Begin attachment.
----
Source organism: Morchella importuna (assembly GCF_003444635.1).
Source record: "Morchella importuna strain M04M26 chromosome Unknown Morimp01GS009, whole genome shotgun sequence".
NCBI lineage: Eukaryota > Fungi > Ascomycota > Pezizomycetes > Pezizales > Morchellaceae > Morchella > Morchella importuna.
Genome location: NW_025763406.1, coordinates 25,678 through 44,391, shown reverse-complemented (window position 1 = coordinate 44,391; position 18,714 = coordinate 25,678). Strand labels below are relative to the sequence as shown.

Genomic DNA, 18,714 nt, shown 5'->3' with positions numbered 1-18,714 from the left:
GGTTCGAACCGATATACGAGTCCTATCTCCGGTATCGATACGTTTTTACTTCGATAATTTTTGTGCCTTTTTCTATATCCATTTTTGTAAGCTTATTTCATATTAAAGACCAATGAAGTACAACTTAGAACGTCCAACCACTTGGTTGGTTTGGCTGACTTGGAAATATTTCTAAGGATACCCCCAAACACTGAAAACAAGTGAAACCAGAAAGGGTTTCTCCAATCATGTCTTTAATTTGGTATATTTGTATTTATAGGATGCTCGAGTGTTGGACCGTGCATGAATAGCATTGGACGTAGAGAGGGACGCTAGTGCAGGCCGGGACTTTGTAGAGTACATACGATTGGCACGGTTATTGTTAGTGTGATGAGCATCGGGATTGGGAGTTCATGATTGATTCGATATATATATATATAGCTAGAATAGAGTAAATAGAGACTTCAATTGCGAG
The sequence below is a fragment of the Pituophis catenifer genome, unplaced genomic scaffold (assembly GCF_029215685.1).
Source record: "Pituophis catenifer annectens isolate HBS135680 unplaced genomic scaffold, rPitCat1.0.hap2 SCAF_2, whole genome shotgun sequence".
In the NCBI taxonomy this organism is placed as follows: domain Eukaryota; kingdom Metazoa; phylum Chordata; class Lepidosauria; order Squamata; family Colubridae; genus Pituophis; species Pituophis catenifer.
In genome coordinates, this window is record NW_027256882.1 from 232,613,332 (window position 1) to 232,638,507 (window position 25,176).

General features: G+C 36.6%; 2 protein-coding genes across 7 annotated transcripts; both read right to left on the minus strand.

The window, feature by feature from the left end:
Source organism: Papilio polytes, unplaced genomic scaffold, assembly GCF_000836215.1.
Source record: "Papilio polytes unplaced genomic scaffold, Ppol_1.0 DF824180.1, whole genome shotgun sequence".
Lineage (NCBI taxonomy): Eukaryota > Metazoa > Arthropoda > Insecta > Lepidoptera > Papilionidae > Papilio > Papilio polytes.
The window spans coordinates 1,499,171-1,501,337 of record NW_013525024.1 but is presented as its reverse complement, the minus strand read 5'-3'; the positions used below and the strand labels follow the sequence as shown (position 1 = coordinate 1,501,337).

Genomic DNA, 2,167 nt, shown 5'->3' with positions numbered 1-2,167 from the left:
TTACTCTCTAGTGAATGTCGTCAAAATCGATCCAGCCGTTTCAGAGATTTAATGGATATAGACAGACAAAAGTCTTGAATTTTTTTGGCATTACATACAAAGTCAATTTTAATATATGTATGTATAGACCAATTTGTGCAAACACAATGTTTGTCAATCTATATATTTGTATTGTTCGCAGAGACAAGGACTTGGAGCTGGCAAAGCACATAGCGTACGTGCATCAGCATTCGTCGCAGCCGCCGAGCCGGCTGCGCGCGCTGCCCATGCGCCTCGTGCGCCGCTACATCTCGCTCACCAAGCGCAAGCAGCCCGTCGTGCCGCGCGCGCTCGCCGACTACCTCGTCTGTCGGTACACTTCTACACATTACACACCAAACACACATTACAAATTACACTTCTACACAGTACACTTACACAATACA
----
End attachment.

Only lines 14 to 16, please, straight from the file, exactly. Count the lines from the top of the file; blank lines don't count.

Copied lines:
Source record: "Papilio polytes unplaced genomic scaffold, Ppol_1.0 DF824180.1, whole genome shotgun sequence".
Lineage (NCBI taxonomy): Eukaryota > Metazoa > Arthropoda > Insecta > Lepidoptera > Papilionidae > Papilio > Papilio polytes.
The window spans coordinates 1,499,171-1,501,337 of record NW_013525024.1 but is presented as its reverse complement, the minus strand read 5'-3'; the positions used below and the strand labels follow the sequence as shown (position 1 = coordinate 1,501,337).